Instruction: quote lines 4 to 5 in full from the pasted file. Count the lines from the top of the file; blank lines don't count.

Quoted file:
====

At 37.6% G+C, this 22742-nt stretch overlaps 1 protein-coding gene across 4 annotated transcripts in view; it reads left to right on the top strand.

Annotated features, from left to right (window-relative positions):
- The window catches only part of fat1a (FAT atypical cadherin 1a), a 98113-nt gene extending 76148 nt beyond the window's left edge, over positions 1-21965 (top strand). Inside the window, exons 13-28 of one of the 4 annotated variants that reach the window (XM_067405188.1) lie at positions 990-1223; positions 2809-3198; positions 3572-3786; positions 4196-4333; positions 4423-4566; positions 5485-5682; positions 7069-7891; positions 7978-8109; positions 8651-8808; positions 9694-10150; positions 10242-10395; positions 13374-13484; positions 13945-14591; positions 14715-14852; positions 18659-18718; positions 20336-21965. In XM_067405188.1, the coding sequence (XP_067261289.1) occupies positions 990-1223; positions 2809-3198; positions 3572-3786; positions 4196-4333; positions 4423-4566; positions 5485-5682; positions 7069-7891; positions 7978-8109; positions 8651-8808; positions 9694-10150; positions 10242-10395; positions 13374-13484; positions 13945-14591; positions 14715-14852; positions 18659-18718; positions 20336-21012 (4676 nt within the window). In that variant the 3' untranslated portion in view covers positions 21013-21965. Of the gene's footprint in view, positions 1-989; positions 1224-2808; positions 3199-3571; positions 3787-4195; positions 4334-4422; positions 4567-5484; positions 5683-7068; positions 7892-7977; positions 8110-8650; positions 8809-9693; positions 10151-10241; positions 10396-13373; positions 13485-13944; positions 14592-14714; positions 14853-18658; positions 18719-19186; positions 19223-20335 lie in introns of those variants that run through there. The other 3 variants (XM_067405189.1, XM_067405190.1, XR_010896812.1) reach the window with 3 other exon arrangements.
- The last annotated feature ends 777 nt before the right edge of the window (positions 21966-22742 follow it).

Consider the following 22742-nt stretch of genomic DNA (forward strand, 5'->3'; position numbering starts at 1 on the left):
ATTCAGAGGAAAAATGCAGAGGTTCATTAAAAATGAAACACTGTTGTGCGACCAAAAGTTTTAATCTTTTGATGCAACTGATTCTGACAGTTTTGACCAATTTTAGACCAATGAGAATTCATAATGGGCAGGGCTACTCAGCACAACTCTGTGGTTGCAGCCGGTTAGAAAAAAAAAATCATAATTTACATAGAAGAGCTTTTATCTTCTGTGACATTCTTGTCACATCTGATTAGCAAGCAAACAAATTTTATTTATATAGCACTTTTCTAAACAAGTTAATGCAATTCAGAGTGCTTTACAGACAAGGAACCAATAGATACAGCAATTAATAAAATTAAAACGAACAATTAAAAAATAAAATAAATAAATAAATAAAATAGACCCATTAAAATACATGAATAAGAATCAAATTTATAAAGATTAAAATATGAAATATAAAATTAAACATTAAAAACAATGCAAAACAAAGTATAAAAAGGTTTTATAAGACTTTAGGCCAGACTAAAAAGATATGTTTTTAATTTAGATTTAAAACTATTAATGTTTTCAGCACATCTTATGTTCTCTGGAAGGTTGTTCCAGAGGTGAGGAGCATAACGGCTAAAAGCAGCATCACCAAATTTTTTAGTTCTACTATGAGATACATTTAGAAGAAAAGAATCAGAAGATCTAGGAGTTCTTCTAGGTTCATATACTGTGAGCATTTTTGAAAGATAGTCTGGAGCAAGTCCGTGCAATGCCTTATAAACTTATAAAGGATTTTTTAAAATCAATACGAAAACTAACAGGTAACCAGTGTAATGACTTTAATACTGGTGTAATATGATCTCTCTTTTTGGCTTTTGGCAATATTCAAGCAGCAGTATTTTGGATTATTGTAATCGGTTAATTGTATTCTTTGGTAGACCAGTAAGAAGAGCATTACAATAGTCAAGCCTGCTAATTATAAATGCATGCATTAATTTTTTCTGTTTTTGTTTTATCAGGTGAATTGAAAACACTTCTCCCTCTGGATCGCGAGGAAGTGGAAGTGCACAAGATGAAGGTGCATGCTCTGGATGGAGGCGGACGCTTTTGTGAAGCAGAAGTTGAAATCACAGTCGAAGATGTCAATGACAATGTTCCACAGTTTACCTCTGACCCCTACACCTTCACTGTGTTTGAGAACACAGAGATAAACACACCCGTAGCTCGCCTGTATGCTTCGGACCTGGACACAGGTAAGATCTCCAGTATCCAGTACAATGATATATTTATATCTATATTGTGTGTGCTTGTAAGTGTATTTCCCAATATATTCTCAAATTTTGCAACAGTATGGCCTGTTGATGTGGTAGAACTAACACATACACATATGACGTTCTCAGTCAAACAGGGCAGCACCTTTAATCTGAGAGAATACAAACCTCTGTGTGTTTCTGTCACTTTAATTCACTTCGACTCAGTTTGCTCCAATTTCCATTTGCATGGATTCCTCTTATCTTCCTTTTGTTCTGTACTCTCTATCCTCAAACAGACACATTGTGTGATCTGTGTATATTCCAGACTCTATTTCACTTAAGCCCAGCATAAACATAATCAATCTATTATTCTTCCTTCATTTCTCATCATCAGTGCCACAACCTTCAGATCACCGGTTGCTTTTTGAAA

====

- The last annotated feature ends 777 nt before the right edge of the window (positions 21966-22742 follow it).

Consider the following 22742-nt stretch of genomic DNA (forward strand, 5'->3'; position numbering starts at 1 on the left):